BEIJING (Reuters) - China's envoy on North Korea has expressed concern about the North's planned rocket launch, a Foreign Ministry official said on Tuesday, in China's latest bid to coax the North to abandon the launch that could stymie a U.S. aid offer.
On Monday, the Chinese envoy, Wu Dawei, met the North's vice foreign minister, Ri Yong-ho, in Beijing, the second meeting between China and North Korea in five days over the North's planned rocket launch.
"The Chinese government at the earliest moment expressed our concerns and worries," Luo Zhaohui, director-general of the Foreign Ministry's Department of Asian Affairs told a news briefing, referring to the meeting between Wu and Ri.
North Korea said last Friday it would launch a satellite to mark the centenary of the birth of its founder, Kim Il-sung, next month. Foreign officials have in the past said such launches were really long-range missile tests.
North Korean ballistic missile tests are banned under U.N. resolutions.
The United States has said a launch carrying a satellite could violate the North's agreement last month to stop nuclear tests, uranium enrichment and long-range missile launches, and scuttle U.S. plans to resume food aid.
Luo said China called on "all parties to remain calm and exercise restraint, avoid an escalation of the situation ... and play constructive roles to ease the situation in the peninsula".
Luo also urged the United States and North Korea to value a recent improvement in relations, which this month brought talks in Beijing on a resumption of U.S. food aid.
"We hope North Korea and the United States continue dialogue and maintain contact, and cherish these hard-earned achievements," Luo said. "This has important significance in alleviating the situation on the peninsula and improving U.S.-North Korea relations."
The isolated North Korean government, however, showed no signs of abandoning the launch.
"The launch of the working satellite is an issue fundamentally different from that of a long-range missile," the North's official Korean Central News Agency said late on Monday.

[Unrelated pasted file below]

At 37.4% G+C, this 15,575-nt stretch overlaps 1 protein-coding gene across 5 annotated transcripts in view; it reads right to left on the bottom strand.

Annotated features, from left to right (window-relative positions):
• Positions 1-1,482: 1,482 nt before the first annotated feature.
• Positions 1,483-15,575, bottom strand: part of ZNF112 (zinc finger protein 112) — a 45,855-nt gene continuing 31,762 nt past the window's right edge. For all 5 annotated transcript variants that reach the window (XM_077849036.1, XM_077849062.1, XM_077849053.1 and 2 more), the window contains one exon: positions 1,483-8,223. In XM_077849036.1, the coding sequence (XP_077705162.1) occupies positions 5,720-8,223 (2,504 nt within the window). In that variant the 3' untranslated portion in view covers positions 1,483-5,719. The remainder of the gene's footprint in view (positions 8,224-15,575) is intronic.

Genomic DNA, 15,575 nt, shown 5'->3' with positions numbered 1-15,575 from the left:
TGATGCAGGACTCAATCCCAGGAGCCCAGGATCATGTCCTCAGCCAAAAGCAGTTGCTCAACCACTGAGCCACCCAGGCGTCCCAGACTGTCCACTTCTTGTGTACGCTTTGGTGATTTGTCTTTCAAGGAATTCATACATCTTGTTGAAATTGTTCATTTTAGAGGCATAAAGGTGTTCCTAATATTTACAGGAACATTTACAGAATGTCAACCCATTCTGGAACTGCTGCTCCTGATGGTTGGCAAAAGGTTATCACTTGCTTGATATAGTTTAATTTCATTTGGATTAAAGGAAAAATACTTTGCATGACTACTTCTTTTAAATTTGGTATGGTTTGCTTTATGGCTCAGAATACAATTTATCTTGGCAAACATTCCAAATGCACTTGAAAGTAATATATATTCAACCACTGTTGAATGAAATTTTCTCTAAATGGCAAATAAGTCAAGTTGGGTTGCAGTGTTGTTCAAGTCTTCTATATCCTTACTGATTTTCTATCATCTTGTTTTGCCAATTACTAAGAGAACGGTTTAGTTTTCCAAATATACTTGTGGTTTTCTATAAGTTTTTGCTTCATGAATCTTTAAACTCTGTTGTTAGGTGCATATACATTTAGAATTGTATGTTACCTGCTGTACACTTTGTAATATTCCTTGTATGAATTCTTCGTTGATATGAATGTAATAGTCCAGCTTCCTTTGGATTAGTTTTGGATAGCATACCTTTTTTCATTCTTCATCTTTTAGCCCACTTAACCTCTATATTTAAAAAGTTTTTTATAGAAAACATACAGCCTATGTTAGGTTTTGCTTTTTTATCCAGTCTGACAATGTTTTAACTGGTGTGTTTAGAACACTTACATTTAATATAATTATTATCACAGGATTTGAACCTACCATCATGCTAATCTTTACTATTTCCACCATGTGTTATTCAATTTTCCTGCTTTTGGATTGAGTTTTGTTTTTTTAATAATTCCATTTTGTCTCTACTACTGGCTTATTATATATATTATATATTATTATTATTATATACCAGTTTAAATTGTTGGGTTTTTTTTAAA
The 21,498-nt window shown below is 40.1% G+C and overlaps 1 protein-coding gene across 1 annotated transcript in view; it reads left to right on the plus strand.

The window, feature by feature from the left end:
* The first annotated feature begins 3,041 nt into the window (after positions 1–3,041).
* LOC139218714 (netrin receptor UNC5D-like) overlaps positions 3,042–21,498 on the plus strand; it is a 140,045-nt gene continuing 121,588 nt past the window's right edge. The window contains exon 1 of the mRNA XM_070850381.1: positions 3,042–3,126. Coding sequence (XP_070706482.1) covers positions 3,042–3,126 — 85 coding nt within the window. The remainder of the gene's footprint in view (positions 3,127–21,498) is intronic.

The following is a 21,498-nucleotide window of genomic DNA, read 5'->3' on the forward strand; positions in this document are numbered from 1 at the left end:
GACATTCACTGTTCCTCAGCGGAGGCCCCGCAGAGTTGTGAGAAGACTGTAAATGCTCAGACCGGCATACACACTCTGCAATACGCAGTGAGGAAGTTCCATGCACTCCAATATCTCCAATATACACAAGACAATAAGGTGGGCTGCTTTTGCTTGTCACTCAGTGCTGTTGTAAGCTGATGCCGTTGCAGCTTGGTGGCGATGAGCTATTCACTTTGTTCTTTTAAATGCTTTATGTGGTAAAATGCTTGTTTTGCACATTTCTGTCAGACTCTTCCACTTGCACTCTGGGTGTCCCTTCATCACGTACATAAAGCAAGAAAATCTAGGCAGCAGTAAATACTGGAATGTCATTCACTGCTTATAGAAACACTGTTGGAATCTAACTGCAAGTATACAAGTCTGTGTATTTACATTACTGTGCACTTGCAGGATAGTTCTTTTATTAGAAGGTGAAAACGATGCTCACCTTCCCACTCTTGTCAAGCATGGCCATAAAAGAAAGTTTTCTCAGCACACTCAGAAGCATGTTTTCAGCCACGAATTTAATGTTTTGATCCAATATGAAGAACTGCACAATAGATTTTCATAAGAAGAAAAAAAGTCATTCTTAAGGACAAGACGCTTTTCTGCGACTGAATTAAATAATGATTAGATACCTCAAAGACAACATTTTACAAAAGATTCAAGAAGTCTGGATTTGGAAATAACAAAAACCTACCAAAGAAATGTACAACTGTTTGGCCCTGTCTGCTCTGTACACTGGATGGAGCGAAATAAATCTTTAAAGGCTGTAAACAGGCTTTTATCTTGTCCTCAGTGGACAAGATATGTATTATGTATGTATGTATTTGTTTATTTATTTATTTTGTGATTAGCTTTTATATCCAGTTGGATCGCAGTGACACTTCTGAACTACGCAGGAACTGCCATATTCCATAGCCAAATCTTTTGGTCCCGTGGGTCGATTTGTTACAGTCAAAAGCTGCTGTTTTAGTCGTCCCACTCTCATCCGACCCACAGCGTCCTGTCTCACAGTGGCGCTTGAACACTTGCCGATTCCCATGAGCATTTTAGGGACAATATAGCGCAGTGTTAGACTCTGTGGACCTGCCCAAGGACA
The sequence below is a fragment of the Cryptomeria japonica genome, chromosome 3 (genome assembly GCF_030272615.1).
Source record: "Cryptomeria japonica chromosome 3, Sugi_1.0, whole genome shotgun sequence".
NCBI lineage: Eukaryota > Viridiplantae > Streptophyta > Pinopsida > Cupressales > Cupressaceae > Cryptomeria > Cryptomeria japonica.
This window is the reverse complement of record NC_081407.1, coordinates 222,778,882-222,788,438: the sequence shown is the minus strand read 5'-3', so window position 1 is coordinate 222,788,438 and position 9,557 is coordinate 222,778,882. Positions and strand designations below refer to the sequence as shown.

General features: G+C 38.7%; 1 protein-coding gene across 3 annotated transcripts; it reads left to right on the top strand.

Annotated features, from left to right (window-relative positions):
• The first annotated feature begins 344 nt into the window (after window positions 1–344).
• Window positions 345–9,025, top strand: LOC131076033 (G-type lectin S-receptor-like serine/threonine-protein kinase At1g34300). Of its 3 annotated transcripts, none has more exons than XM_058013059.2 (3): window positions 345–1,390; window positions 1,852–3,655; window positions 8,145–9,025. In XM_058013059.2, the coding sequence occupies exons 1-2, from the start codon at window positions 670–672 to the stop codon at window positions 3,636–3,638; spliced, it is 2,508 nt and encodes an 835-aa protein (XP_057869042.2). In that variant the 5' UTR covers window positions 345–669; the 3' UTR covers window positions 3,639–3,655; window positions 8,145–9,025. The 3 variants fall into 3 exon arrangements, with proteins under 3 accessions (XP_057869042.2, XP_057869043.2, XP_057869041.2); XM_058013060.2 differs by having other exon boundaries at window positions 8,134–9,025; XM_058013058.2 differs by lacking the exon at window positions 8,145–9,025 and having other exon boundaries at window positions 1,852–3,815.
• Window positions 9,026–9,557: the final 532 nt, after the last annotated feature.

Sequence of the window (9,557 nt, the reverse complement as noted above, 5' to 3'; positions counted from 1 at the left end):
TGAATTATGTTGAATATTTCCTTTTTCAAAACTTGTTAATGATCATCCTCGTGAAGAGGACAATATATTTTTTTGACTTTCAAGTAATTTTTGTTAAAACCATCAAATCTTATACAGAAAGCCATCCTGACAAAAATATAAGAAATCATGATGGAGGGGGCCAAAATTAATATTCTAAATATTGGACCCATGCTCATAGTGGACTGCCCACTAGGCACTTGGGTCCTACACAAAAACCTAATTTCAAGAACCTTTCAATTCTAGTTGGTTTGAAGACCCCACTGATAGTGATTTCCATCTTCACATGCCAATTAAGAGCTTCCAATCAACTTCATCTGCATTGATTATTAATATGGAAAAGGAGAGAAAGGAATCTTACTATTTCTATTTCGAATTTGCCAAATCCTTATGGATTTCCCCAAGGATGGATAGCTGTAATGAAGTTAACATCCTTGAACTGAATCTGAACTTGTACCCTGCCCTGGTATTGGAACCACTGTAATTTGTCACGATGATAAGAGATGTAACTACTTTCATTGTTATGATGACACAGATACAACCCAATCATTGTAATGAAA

"More than 100 space vehicles are put into the orbit around the earth by carrier rockets in a year on an average worldwide. How can the puppet and other hostile forces explain this fact?", it said, referring to the United States and its allies.
North Korea's Ri, speaking to media in Beijing, repeated the North's stance that a satellite launch was the North's sovereign right to space development, adding it intended to move ahead with the United States on the aid agreement.
"If they apply double standards towards us or try to improperly violate our rights, we have only to respond against it. I hope that such a thing would not happen," he said.
China last Saturday first expressed "worry" about the launch, in a rare public airing of pressure toward its ally.
North Korea has for years been trying to build a nuclear arsenal and the launch plan has thrown into doubt hopes that the its new leader, Kim Jong-un, would open up more to the international community.
Yet the U.N. nuclear watchdog, the International Atomic Energy Agency, said on Monday it had received an invitation from North Korea to visit, three years after its inspectors were expelled for the second time.
The invitation appeared to be an attempt by the North to put the ball in the U.S. court over the nuclear moratorium deal the two sides reach last month, even as the North readies the rocket launch.
"The launch will take place. Nobody is really going to do anything, because there's nothing you can do. It's not like China is going support more sanctions at the U.N.," said Daniel Pinkston, an expert on North Korea with the International Crisis Group in Seoul.
Analysts say a missile test would be in line with North Korea's practise of using threats to regional security to leverage concessions, from the United States in particular.
They say it might also be intended to boost the stature of the North's new young leader, who took over the family dynasty after his father's death late last year.
"It really puts the US in an awkward position," Pinkston said of the launch. "Whichever way it breaks out for the North, they can spin this as a win for Kim Jong-un and the regime."
Additional reporting by Jeremy Laurence in Seoul; Writing by Sui-Lee Wee; Editing by Robert Birsel